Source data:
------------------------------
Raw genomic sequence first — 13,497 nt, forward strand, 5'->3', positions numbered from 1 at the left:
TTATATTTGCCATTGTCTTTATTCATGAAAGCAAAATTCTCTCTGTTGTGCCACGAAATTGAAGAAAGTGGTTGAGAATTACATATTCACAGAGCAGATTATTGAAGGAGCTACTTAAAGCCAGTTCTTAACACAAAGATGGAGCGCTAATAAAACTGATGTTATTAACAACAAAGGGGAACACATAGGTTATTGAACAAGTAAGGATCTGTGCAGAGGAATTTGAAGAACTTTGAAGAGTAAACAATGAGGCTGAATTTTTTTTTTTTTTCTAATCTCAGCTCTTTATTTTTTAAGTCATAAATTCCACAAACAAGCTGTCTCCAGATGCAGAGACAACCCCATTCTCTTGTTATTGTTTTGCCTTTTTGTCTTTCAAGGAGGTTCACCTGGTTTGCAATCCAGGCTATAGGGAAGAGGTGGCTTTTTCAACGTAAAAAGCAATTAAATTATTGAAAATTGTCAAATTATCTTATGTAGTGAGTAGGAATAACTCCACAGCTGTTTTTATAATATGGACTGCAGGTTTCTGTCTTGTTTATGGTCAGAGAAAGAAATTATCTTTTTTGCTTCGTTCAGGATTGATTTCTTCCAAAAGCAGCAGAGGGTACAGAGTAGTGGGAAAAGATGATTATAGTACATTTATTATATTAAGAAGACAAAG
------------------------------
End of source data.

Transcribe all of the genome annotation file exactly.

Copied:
Raw genomic sequence first — 13,497 nt, forward strand, 5'->3', positions numbered from 1 at the left:
TTATATTTGCCATTGTCTTTATTCATGAAAGCAAAATTCTCTCTGTTGTGCCACGAAATTGAAGAAAGTGGTTGAGAATTACATATTCACAGAGCAGATTATTGAAGGAGCTACTTAAAGCCAGTTCTTAACACAAAGATGGAGCGCTAATAAAACTGATGTTATTAACAACAAAGGGGAACACATAGGTTATTGAACAAGTAAGGATCTGTGCAGAGGAATTTGAAGAACTTTGAAGAGTAAACAATGAGGCTGAATTTTTTTTTTTTTTCTAATCTCAGCTCTTTATTTTTTAAGTCATAAATTCCACAAACAAGCTGTCTCCAGATGCAGAGACAACCCCATTCTCTTGTTATTGTTTTGCCTTTTTGTCTTTCAAGGAGGTTCACCTGGTTTGCAATCCAGGCTATAGGGAAGAGGTGGCTTTTTCAACGTAAAAAGCAATTAAATTATTGAAAATTGTCAAATTATCTTATGTAGTGAGTAGGAATAACTCCACAGCTGTTTTTATAATATGGACTGCAGGTTTCTGTCTTGTTTATGGTCAGAGAAAGAAATTATCTTTTTTGCTTCGTTCAGGATTGATTTCTTCCAAAAGCAGCAGAGGGTACAGAGTAGTGGGAAAAGATGATTATAGTACATTTATTATATTAAGAAGACAAAG